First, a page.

CB2R is significantly expressed in immunoregulatory cells, including macrophages, B and T cells, and upon activation leads to the subsequent inhibition of cyclic adenosine monophosphate production [42]. CB2R regulates the immune system by controlling immune cell activation through the modulation of T helper cells [43], attenuation of proinflammatory cytokines [44], and NF-κB-mediated apoptosis [45] and found useful in immune-related diseases [46]. CB2R activation has also been shown to mediate immunosuppressive activities of mesenchymal stem cells in immunocompromised conditions [47].
    A recent study has demonstrated that JWH133, in combination with dexamethasone, is effective in immune thrombocytopenia purpura (ITP), an autoimmune disease characterized by antibodies against platelets [47]. The combination is effective in mesenchymal stem cells, multipotent cells that have significant roles in immunomodulation and suppress proliferation and activation of both T- and B-lymphocytes, ameliorate apoptotic cell death via B-cell lymphoma 2 signaling, and reinstate the immunomodulatory properties of mesenchymal stem cells derived from patients with ITP [47]. Recently, dexamethasone has been reported to be effective in patients with COVID-19. Thus, JWH133 may reduce the dose of dexamethasone and its adverse effects, along with maintaining its therapeutic effects due to the synergistic combination of dexamethasone and JWH133 [47].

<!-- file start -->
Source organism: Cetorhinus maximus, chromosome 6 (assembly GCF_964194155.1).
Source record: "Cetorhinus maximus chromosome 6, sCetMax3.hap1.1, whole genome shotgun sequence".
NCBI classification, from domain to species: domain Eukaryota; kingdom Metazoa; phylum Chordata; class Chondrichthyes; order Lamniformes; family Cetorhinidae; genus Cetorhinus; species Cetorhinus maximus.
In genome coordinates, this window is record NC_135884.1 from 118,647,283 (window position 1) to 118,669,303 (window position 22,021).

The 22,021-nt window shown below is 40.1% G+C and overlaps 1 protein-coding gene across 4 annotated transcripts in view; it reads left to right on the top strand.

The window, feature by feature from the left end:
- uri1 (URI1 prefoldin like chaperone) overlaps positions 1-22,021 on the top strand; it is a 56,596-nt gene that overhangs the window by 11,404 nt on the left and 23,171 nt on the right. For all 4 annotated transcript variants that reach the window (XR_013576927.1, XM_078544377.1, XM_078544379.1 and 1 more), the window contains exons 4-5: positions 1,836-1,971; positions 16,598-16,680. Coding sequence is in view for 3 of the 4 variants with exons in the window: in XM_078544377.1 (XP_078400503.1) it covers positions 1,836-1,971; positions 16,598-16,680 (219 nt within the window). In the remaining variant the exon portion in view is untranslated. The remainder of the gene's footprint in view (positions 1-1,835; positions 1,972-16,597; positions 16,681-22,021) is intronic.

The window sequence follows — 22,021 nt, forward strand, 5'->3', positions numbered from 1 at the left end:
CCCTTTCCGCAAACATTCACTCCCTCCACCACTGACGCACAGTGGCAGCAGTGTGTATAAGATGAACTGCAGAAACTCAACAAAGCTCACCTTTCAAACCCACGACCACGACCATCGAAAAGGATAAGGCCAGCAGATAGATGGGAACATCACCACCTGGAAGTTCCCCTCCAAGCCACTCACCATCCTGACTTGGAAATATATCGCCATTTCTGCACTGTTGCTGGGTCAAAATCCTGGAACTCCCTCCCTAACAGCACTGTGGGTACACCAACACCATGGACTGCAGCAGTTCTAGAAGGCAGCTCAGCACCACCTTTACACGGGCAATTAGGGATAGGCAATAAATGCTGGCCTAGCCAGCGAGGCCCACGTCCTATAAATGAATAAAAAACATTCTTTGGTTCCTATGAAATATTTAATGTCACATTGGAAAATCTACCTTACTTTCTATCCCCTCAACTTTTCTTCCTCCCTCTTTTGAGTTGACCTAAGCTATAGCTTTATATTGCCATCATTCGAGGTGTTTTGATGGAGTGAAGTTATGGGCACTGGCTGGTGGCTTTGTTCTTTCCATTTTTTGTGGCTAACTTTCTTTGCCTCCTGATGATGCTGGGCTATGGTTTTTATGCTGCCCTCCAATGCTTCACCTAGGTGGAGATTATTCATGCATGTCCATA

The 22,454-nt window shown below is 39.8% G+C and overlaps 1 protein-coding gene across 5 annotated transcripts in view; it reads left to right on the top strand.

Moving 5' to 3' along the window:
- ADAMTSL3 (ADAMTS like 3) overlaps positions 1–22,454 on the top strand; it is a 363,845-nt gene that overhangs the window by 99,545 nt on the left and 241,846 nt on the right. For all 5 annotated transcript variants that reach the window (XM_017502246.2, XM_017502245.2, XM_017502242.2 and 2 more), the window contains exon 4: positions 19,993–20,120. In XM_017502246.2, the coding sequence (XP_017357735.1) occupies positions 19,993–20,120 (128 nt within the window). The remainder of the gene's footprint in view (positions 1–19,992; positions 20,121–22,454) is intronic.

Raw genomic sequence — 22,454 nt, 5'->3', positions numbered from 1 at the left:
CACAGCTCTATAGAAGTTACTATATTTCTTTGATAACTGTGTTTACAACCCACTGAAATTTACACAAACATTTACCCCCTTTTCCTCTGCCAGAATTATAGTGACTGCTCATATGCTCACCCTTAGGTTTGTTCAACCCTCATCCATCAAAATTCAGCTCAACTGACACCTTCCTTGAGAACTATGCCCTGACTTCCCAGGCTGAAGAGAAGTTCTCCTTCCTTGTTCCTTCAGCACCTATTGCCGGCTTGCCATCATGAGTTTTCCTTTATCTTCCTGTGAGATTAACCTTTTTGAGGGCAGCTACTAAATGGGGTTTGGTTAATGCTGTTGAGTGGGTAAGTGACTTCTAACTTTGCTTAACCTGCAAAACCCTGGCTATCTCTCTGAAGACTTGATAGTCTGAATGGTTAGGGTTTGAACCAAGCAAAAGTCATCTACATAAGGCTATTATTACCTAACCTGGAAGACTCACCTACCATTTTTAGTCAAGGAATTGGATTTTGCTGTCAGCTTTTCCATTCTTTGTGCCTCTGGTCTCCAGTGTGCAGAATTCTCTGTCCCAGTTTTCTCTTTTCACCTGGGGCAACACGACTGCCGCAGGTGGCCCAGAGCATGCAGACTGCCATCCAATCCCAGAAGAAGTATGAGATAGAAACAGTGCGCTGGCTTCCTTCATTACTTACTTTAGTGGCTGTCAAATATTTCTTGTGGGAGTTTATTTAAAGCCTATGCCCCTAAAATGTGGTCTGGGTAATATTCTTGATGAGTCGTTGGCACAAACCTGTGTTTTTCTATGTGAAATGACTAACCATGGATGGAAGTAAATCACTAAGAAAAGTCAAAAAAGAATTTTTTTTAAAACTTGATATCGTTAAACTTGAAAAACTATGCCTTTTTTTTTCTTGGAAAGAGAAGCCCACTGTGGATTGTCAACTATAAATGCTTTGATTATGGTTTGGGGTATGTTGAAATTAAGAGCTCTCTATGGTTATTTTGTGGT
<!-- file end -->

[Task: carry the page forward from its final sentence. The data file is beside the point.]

JWH133 prevents the secretion of IL-12p40 and enhances secretion of IL-10 in LPS- or Theiler’s virus-activated macrophages, mediating activation of the CB2R-dependent ERK1/2 MAPK pathway [48]. IL-10 and IL-12 both regulate priming of Th1 or Th2 cells in immune responses. IL-12 plays a significant role in innate and adaptive immunity, and differentiates the immune system towards a Th-1 protective response against viral infections. IL-10 plays a role in maintaining the balance of appropriate macrophage responses to LPS by curbing the synthesis and release of IL-12. CB2R activation in cells belonging to macrophage lineages inhibits the induction of a Th-1 immune response, affecting the required immunity to counter a pathogen or inflammatory state [48].